“I am a supporter of using tests and questions/items produced by awarding bodies because they are of a high quality. I proposed in January that a bank of tests should be made available to centres along with mark schemesCriteria used for assessing pieces of work in relation to pa... More, support materials and any available performance data such as item analysis. Such provision would give centres an indication of relative performance. However, and of real importance, the tests should be used at the discretion of centres and certainly not weighted above, or necessarily below, other forms of assessment. Nor should they be used to generate data for any purpose other than informing the judgments made by teachers. In promoting tests, I was at pains to stress that their use and status should be clearly communicated otherwise it would appear as exams through the back door.”
Accurately assessing pupils
Over 10% of responses to our poll noted that the biggest issue would be accurately assessing pupils, given very limited data in some cases, given how little pupils had been in class this year. In particular, this would be an issue for those who had poor attendance in online learning. The issue of knowing how independently work produced at home had been completed was also raised.
Inez Randolph, Head of Admissions at Ghana International School, highlighted some of the issues here as well as solutions drawn from other systems:
“I think that using ‘the standard at which the student is performing’ only to award grades might be slightly erroneous. Are we talking about ‘performing’ in class or online? How can we authenticate what the students produce (written work)? In the French system, 50% of the grades are based on oral assessments and 50% on written exams. What stops us (British curriculum schools of which mine is one of them) from also trying that out? For example, setting oral exams one-on-one – via Google Meet, Zoom, or any other means of video conferencing, and test the students individually.”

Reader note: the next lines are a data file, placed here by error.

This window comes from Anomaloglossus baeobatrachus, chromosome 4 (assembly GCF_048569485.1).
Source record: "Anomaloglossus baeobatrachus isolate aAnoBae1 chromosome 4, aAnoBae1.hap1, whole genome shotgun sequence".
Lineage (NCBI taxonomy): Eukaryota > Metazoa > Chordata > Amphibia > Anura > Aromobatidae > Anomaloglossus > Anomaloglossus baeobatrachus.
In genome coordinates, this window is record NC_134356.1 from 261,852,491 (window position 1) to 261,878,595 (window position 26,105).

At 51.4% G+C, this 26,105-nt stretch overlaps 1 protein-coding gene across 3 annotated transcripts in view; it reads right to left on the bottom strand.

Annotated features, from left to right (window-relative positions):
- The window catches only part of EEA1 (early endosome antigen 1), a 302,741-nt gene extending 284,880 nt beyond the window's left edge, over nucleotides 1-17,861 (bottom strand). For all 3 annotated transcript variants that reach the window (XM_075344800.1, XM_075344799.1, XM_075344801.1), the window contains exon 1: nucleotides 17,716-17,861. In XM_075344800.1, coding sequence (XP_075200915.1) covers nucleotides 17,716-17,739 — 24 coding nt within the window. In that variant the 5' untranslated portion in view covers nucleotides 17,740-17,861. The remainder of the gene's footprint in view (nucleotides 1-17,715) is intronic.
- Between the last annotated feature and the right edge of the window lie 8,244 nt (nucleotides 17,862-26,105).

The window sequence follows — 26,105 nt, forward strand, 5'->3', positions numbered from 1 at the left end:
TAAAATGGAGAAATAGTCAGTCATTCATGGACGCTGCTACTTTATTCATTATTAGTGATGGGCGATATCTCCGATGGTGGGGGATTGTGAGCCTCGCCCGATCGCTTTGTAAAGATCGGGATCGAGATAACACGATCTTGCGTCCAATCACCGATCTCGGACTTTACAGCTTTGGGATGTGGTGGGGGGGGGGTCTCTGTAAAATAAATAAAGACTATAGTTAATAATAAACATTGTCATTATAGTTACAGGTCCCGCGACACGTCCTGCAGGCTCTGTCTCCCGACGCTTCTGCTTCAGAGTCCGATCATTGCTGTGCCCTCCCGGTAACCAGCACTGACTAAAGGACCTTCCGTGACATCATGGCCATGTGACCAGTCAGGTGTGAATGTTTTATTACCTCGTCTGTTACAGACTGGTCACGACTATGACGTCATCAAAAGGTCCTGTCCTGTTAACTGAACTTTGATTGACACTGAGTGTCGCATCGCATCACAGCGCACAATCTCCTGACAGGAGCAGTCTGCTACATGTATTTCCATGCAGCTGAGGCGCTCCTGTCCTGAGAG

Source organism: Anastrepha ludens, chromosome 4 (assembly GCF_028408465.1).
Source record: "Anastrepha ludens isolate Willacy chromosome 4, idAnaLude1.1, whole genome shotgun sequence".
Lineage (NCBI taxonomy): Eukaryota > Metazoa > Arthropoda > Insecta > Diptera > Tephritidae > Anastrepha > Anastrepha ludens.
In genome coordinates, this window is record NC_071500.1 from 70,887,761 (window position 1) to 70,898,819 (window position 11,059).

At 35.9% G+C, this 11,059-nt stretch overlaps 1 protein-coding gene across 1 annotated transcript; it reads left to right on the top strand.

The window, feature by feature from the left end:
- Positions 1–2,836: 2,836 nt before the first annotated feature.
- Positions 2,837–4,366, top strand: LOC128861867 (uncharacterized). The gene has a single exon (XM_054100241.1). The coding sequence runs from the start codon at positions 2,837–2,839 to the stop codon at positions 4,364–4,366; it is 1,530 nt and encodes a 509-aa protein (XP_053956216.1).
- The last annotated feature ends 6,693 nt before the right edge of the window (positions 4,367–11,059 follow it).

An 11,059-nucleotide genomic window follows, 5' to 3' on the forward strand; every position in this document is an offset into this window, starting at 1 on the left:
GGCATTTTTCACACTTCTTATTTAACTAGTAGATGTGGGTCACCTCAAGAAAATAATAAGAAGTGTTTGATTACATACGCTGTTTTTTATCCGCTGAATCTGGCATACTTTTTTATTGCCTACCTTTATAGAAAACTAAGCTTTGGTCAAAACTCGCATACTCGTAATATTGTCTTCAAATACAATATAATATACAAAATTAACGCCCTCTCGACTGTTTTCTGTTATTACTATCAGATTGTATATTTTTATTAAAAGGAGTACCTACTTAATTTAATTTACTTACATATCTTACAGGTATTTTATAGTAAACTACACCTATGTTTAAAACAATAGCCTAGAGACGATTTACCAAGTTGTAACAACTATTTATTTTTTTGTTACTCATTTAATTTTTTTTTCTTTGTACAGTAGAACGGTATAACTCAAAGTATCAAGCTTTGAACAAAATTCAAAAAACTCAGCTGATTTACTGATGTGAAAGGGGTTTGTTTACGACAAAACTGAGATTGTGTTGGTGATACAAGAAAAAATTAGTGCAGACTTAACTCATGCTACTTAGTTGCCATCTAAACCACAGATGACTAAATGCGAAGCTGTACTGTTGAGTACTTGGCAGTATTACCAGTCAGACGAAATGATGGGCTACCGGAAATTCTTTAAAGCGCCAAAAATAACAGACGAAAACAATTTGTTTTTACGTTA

Some teachers noted that some subjects would have greater difficulties than others in providing an accurate assessment in the current context, for example practical subjects. A number of responses were also particularly concerned with providing evidence to justify their assessment.
The accuracy of teacher assessment in general was also raised as a concern; a number of respondents referenced the research that suggests teachers can be unconsciously biased against certain groups of students, whilst others raised concerns that teachers would be inclined to inflate grades. This issue also appeared during last summer’s debacle, with the idea that teachers and schools artificially inflate grades being used as an argument against teacher assessment; however, as Sam Freedman argued on Twitter at the time, any difference between teachers’ exam predictions and actual results is not teachers exaggerating pupils’ capabilities but the fact that predictions can’t take into account, for example, a pupil missing out a question accidentally or a particularly challenging question.
Time and workload
Concerns about lack of time was the second most common response (behind consistency and fairness). Understandably, respondents were concerned about the workload implications of teachers and school leaders having to carry out and manage complex assessment processes on top of all the current pressures. Many noted that there seemed to be an expectation that teachers would mark externally-set assessments, in essence doing marking that would usually be done by paid exam markers.
School leaders Leigh Bellis and Emily Gildea noted: